When the 31-year-old community organizer took the stage in Madison, Wisconsin, around 2 am on election night, the moment was electric. A crowd of millennials, many drawn into urgent political activism via protests against Donald Trump’s assaults on women’s rights, immigrants, science, and access to health care, exploded with such energy that the historic theater in which they’d gathered shook with excitement. A final surge of votes from Milwaukee, the state’s largest urban center—where turnout had been boosted by a campaign that borrowed from the civil-rights and voting-rights legacies that the young African-American contender so ardently embraced—had just swept this first-time candidate for statewide office to a historic victory. “They said this day would never come,” he shouted above the wild applause, “but we all knew that it was time for a change in Wisconsin.”
Meet Mandela Barnes, the new lieutenant governor of the Badger State, a passionate progressive who has steeped himself in the new politics of going big on the issues and even bigger on the mobilization of an expanded electorate. He’s a rising star who is already being talked up as a contender for higher office. And meet Juliana Stratton, the criminal-justice reformer who will be the first black woman to serve as lieutenant governor of Illinois. And meet Garlin Gilchrist II, the 36-year-old former national campaign director for MoveOn, who celebrated his election as the first black lieutenant governor of Michigan by announcing: “We stand on this stage upon the shoulders of giants who had a vision that went beyond generations. And it’s our generation’s responsibility to live up to that responsibility by having our imaginations exceed our expectations.”
They were not the big names of the 2018 elections, but a cadre of down-ballot candidates—people of color, women, and millennial newcomers—brought bold policies, genuine diversity, and essential energy to state tickets and stirred a blue wave that swept the nation this year. In Wisconsin, where the Democratic candidates for governor and lieutenant governor defeated Scott Walker’s GOP ticket by just 30,000 votes (out of almost 2.7 million cast), Governor-elect Tony Evers will be the first to tell you that Barnes played a crucial role in generating a voting spike in college towns and communities with large minority populations. Yet because the media tend to focus on a handful of high-profile races rather than the full picture, few Americans are aware of the extent to which these next-generation candidates and a rising electorate prevailed on November 6.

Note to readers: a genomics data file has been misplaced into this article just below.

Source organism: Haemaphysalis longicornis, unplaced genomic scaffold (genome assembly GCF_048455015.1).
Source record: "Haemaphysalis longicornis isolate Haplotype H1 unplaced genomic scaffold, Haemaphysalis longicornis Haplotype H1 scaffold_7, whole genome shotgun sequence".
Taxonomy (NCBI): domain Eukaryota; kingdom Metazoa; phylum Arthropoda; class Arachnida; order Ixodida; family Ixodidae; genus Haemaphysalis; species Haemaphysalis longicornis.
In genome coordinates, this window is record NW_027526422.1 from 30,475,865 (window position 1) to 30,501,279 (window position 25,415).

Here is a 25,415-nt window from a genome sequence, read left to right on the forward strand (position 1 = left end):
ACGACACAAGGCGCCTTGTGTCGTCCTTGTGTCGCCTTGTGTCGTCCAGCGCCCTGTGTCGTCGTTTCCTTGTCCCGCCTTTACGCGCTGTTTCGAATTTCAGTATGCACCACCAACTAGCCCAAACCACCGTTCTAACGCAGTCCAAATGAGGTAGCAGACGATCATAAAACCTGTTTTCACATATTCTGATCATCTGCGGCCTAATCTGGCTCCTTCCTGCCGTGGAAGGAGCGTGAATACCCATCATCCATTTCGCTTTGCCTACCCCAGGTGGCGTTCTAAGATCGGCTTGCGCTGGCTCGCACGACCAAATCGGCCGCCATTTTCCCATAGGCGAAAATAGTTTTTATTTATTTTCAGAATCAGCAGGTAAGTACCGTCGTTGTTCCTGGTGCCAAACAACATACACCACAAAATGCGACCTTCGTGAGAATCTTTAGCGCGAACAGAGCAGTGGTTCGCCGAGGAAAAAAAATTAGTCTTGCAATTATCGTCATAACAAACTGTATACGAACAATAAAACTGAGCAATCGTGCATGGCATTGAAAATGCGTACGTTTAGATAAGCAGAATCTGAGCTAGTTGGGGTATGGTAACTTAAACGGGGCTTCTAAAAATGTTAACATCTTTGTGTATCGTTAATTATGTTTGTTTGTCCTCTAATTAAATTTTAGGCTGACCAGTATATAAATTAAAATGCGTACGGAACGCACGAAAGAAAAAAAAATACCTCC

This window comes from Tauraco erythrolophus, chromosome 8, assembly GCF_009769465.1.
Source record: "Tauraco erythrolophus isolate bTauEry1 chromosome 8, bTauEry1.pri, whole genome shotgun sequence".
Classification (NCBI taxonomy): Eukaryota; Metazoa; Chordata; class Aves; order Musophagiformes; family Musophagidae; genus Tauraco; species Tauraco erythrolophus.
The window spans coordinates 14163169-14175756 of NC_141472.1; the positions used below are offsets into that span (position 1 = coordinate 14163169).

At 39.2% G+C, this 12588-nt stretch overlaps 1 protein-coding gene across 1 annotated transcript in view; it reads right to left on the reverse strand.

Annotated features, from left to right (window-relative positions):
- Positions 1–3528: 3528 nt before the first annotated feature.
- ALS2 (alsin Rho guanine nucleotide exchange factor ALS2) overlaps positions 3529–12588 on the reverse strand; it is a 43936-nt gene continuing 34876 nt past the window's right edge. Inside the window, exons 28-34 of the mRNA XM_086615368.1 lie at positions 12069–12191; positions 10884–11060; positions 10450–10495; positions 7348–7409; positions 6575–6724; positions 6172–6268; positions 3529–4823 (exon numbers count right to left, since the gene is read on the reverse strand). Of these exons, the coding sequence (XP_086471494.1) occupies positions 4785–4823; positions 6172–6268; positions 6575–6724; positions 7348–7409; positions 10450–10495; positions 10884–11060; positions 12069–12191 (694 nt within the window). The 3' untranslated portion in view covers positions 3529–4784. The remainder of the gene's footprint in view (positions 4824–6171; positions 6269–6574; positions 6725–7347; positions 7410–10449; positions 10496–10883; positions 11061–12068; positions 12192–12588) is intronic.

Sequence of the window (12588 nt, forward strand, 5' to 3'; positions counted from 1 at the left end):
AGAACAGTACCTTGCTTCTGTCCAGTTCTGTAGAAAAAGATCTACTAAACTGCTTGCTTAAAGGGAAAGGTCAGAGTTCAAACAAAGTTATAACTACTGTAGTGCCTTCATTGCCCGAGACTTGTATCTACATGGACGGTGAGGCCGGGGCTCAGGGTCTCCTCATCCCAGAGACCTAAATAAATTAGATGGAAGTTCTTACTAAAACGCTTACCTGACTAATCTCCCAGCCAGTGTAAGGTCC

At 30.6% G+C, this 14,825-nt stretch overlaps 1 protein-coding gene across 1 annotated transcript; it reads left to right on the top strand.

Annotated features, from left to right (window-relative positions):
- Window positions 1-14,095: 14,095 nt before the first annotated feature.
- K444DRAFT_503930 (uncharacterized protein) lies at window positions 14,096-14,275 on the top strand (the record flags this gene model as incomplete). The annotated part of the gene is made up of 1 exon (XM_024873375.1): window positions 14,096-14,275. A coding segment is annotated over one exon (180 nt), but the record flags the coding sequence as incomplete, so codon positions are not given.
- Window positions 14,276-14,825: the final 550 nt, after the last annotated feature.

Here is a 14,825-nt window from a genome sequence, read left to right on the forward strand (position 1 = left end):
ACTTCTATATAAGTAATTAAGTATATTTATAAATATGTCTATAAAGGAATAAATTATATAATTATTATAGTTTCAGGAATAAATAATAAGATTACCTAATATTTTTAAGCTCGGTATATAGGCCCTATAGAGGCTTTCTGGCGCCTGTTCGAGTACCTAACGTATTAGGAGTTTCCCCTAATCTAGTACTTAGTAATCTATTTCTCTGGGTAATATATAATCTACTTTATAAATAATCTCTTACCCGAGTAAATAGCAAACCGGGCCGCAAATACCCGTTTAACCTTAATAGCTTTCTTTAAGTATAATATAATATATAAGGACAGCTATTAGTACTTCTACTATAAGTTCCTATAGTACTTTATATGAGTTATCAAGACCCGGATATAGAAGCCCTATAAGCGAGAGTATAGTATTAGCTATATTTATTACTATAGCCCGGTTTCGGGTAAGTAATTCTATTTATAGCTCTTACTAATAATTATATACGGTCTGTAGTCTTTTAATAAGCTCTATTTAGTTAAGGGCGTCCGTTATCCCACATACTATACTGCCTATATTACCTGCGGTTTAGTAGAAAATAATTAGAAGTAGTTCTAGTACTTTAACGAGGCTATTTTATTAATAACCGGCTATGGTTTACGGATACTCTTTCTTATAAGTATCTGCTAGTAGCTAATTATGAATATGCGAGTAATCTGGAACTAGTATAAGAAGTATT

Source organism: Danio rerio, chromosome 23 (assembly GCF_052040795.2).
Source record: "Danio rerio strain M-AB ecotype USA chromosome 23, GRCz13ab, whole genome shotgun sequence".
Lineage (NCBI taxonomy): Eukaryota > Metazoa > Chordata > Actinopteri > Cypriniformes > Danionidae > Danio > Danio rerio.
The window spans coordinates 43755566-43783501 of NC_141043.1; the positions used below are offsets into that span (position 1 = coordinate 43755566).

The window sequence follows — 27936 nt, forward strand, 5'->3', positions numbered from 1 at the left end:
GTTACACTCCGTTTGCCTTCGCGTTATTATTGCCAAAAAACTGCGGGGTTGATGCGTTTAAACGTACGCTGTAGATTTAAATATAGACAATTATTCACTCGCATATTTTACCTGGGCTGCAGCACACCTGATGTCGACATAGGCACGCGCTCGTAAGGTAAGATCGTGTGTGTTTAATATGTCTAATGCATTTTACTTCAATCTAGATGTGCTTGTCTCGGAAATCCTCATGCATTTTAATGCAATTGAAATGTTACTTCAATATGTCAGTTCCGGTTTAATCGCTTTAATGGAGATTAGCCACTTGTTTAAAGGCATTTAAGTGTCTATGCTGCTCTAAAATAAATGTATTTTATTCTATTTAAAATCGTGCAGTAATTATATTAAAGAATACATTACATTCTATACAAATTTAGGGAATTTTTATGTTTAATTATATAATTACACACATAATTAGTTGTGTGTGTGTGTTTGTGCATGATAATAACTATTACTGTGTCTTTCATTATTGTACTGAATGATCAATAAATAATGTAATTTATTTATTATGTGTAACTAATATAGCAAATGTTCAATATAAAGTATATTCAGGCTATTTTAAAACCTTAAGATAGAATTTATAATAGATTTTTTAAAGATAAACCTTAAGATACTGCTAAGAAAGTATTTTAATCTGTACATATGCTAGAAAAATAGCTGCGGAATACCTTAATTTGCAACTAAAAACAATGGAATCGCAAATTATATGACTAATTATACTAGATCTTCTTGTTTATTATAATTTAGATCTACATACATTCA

For those who focused on early election reports, it was easy to imagine 2018 as another year of dashed hopes, given the frustrating results for candidates who had brought an intersectional and inspirational politics to some of the hardest races in the country, especially Beto O’Rourke’s challenge to Republican Senator Ted Cruz in Texas and the gubernatorial candidacies of Stacey Abrams in Georgia and Andrew Gillum in Florida. But the closeness of those contests argues for the opposite conclusion. O’Rourke and Abrams brought red states that had been dismissed as unwinnable into play, while Gillum came closer to winning Florida’s governorship than any Democrat has in 24 years. These campaigns proved that a new politics that goes beyond the boundaries of traditional campaigning and generates energy to expand the electorate can remake the political landscape. The electoral map is in a constant process of evolution—just 30 years ago, GOP presidential nominee George H.W. Bush won California and lost West Virginia—and the O’Rourke, Abrams, and Gillum campaigns have sped up the evolution of their states. At the same time, other states were turning the page.
The potency of the new politics was most evident in the so-called swing states, especially in the Great Lakes region, where Democrats roared back after years of losing statehouses. In many of these states, the political landscape was transformed on November 6—and many of the candidates who made the change were themselves transformational.
“It’s happening, people,” says Rebecca Katz, a former adviser to New York Mayor Bill de Blasio who has championed efforts to diversify and embolden the Democratic Party by nominating and electing women and people of color. “The big story of November 6 is of all these remarkable people who no one was watching who got elected in the states. You know what happened on November 6? We got a bench.”
Katz is right: Down-ballot winners in the states from 2018 will be the big names of our future national politics. That can certainly be said of newly elected Minnesota Lieutenant Governor Peggy Flanagan, a 39-year-old member of the White Earth Nation of Ojibwe, who is the first Native American elected to statewide office in Minnesota. And of John Fetterman, the fierce 49-year-old advocate for working-class solidarity, racial and environmental justice, and the renewal of forgotten communities, who beat Pennsylvania’s incumbent lieutenant governor in this year’s Democratic primary and will take office in January. Fetterman will join Vermont Lieutenant Governor David Zuckerman—a 47-year-old organic farmer who was reelected by an 18-point margin this year with support from the state’s Democratic and Progressive parties—as part of a rising generation of statewide officials who will be able to use their bully pulpits to force debates on criminal-justice reform, economic inequality, climate justice, and immigrant rights.